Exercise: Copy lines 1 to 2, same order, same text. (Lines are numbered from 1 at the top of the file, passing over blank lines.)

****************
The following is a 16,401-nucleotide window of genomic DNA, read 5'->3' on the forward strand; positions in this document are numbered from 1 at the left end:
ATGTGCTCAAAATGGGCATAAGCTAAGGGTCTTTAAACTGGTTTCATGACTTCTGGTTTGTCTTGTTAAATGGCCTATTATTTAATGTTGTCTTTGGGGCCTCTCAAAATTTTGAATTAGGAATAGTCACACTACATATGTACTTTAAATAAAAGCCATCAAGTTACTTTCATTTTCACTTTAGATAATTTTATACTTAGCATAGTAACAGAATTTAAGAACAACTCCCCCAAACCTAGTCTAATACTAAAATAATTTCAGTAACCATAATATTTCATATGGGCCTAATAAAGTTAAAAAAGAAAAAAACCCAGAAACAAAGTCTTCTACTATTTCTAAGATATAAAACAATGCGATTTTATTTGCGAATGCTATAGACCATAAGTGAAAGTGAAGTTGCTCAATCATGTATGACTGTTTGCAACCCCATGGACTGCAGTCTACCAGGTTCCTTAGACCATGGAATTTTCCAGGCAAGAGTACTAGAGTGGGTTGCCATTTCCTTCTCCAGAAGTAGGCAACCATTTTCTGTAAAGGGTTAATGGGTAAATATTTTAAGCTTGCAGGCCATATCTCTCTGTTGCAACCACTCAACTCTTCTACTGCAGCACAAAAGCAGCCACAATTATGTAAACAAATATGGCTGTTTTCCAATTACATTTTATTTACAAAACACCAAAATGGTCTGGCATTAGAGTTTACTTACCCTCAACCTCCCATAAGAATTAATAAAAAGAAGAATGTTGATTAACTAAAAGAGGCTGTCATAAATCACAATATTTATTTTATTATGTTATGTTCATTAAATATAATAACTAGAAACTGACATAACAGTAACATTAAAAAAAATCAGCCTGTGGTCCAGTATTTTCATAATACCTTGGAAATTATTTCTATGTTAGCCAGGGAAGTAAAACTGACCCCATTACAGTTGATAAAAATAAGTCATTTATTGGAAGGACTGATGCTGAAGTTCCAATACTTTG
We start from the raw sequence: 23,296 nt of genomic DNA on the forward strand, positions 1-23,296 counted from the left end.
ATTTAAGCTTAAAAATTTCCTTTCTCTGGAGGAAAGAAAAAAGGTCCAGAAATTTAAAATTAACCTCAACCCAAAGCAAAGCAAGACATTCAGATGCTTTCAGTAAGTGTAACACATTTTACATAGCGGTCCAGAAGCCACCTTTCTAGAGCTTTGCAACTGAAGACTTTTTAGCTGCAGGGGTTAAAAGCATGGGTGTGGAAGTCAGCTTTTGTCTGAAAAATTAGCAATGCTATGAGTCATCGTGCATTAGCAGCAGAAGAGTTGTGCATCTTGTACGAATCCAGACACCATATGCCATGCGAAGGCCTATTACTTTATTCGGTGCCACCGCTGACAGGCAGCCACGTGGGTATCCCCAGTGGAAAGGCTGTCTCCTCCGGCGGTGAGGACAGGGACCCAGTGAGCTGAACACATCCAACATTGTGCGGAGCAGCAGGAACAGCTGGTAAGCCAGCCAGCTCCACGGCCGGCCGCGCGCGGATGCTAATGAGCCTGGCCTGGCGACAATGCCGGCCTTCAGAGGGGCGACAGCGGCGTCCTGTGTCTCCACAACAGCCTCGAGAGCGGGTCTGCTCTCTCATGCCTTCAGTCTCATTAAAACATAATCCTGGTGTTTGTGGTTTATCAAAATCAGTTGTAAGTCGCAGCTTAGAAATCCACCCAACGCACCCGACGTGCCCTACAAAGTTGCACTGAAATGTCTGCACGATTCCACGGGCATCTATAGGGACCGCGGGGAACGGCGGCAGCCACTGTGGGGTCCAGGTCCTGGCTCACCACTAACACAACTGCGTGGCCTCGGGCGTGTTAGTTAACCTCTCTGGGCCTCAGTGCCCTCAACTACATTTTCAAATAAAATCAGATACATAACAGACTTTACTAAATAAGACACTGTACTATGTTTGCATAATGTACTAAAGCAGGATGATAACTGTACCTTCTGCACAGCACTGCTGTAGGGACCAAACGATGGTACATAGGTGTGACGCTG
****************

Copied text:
The following is a 16,401-nucleotide window of genomic DNA, read 5'->3' on the forward strand; positions in this document are numbered from 1 at the left end:
ATGTGCTCAAAATGGGCATAAGCTAAGGGTCTTTAAACTGGTTTCATGACTTCTGGTTTGTCTTGTTAAATGGCCTATTATTTAATGTTGTCTTTGGGGCCTCTCAAAATTTTGAATTAGGAATAGTCACACTACATATGTACTTTAAATAAAAGCCATCAAGTTACTTTCATTTTCACTTTAGATAATTTTATACTTAGCATAGTAACAGAATTTAAGAACAACTCCCCCAAACCTAGTCTAATACTAAAATAATTTCAGTAACCATAATATTTCATATGGGCCTAATAAAGTTAAAAAAGAAAAAAACCCAGAAACAAAGTCTTCTACTATTTCTAAGATATAAAACAATGCGATTTTATTTGCGAATGCTATAGACCATAAGTGAAAGTGAAGTTGCTCAATCATGTATGACTGTTTGCAACCCCATGGACTGCAGTCTACCAGGTTCCTTAGACCATGGAATTTTCCAGGCAAGAGTACTAGAGTGGGTTGCCATTTCCTTCTCCAGAAGTAGGCAACCATTTTCTGTAAAGGGTTAATGGGTAAATATTTTAAGCTTGCAGGCCATATCTCTCTGTTGCAACCACTCAACTCTTCTACTGCAGCACAAAAGCAGCCACAATTATGTAAACAAATATGGCTGTTTTCCAATTACATTTTATTTACAAAACACCAAAATGGTCTGGCATTAGAGTTTACTTACCCTCAACCTCCCATAAGAATTAATAAAAAGAAGAATGTTGATTAACTAAAAGAGGCTGTCATAAATCACAATATTTATTTTATTATGTTATGTTCATTAAATATAATAACTAGAAACTGACATAACAGTAACATTAAAAAAAATCAGCCTGTGGTCCAGTATTTTCATAATACCTTGGAAATTATTTCTATGTTAGCCAGGGAAGTAAAACTGACCCCATTACAGTTGATAAAAATAAGTCATTTATTGGAAGGACTGATGCTGAAGTTCCAATACTTTG